Ms Natalia Narochnitskaya from the Institute for Democracy and Cooperation in Paris delivered the opening remarks. As a former Russian diplomat to the UN in New York, it was not surprising her presentation seemed to reflect the views of the Russian Federation on a broad range of issues, not all of which were clearly related to the topic of the seminar. She broadly opposed globalisation and any loss of, or interference with, sovereignty of States. She argued human rights are generally manipulated for political ends and the worst violators of human rights have been ‘anti-traditional, revolutionary, and anti-Christian’. She advanced the view that those promoting human rights have ‘attacked’ culture and tradition. She defended the family as the natural group unit, saying the UDHR stressed the importance of the family rather than the individual. She warned against attacks on the State, community and family. She also said libertarianism could lead to social decline.
Professor Tom Zwart presented his work on a ‘receptor approach’ to human rights promotion, which also recognises the importance of local values and traditions to human rights implementation. However, his theory goes further by suggesting States can maintain their own value systems while implementing their human rights obligations. He also argued States were free to choose how to give effect to the human rights treaties to which they are a party. He went as far as saying States are not required to use treaties or rights in their implementation efforts. He will be testing this new theory in collaboration with academics in China.
Ms Monica Chuji outlined the concept of ‘sumak kawsay’ (or living in harmony and living fully), a worldview of indigenous Bolivian and Ecuadorian peoples, related to human rights. She said the cultural values of these indigenous peoples were based on principles of dignity and equality, and recognition that people are part of nature. Integral to this value system is the display of respect towards all individuals and a deep connection to nature. She stressed the importance of these traditional values being extended to all areas of life, including the philosophical, ethical, spiritual and economic dimensions.
Doctor Eckart Klein focused on human dignity as a value underpinning human rights. He stated that human dignity does not entitle individuals to unrestricted behaviour and that States can restrict rights without encroaching on human dignity, provided restrictions are applied in accordance with international law. He underlined the importance of maintaining the diversity of societies and cultures. He also stressed human rights are evolving, and there is therefore a need to remain open to further developments. The recognition of the rights of women and slaves are examples of progress in human rights, he said. Another example of progress presented by Dr Klein was that criminalisation of consensual homosexual activity among adults is no longer in accordance with international law.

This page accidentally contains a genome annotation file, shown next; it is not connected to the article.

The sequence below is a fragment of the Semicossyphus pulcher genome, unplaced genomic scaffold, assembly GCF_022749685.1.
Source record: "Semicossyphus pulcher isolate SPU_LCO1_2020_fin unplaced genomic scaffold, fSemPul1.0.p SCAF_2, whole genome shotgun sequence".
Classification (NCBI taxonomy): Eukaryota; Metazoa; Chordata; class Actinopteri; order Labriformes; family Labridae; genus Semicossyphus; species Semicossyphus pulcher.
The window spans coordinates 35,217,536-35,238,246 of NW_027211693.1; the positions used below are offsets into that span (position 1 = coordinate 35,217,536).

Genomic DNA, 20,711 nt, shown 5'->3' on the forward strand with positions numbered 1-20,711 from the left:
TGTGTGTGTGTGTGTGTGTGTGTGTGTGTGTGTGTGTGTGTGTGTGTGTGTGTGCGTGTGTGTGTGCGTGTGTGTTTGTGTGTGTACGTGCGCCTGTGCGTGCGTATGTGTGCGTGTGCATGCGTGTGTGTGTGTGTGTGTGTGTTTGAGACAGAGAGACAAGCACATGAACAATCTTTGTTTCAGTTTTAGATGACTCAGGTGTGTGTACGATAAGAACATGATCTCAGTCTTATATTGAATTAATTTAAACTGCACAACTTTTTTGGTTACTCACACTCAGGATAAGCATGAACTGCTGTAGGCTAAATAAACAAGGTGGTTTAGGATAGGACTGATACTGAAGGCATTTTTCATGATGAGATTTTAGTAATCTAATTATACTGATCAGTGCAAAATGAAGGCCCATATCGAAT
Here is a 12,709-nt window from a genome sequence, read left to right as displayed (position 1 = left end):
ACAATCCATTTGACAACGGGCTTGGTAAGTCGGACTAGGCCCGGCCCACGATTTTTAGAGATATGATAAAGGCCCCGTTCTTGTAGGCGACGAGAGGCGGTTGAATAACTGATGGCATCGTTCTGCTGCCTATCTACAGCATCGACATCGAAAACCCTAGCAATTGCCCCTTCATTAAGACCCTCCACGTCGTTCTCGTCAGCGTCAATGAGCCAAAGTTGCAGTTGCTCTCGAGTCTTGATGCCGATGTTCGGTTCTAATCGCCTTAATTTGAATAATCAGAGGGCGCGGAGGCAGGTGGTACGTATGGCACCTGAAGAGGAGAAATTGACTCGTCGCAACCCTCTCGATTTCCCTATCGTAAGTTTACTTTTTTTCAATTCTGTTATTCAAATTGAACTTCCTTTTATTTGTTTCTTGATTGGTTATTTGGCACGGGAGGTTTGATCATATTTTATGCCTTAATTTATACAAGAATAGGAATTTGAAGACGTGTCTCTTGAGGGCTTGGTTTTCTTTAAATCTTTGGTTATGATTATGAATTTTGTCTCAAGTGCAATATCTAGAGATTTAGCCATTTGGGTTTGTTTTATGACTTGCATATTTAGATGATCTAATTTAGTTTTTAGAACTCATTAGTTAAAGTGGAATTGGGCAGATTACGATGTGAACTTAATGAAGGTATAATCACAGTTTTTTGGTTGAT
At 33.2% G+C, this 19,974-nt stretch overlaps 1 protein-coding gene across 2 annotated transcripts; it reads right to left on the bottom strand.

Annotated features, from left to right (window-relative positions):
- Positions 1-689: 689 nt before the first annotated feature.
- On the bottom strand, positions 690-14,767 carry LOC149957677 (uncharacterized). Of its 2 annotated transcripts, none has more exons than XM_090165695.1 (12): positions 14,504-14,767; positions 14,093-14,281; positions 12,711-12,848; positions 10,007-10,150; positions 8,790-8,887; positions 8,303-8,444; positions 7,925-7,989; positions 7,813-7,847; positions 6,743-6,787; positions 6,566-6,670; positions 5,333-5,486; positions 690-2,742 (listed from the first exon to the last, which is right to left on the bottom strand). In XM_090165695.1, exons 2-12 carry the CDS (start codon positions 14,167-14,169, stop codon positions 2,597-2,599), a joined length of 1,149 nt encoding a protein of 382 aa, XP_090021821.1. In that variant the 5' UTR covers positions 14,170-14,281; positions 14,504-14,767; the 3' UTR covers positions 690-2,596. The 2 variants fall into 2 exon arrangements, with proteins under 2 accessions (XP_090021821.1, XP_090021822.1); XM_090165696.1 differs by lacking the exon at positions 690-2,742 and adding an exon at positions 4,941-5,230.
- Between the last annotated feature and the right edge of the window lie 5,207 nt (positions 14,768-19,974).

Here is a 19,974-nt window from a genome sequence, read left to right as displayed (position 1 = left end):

Professor Patrice Meyer-Birch supported the idea that diversity of values is compatible with universality. He also argued that human rights should be understood in their cultural context but distanced himself from any notion of cultural relativism. He encouraged a greater focus on the link between individual rights and the value of community and cultural values. Further, he called for recognition of the internal diversity within cultures, rather than promotion of the notion of one static cultural reality.
On the same panel, was Professor Joseph Prabhu who drew from the work of Mahatma Gandhi and John Rawls in discussing the relationship between rights and responsibilities. He seemed to echo comments made by Ms Chuji in arguing there is a cosmic order that needs to be protected. He suggested human rights protection should go beyond the individual person and greater focus should be given to this larger order. He also underlined the crucial role of civil society as a mediator for implementation of human rights. Like many other speakers, he underlined the diversity within cultures and the need for continued intercultural dialogue.
The Special Rapporteur on violence against women, Ms Rashida Manjoo, spoke about the persistence of cultural practices that prevent equal enjoyment of human rights. She considered it a positive development that violence against women in domestic contexts is no longer considered a ‘private’ issue. She said dominant cultural paradigms, such as deeply rooted patriarchal values, have resulted in perceptions that women are weak and vulnerable. These have undermined women’s status in all parts of the world, she said. Ms Manjoo cautioned against reducing violence against women to a cultural issue. She also warned against interpretations of culture as static and monolithic, and the portrayal of some cultures as inherently violent and detrimental to women. She pointed out there are elements in all cultures that can be used positively by women. She called for the rejection of cultural essentialism, which fails to recognise women’s agency in the development of culture. Finally she stated that, while traditional values can be a sensitive issue, this should not stand in the way of equal rights for all.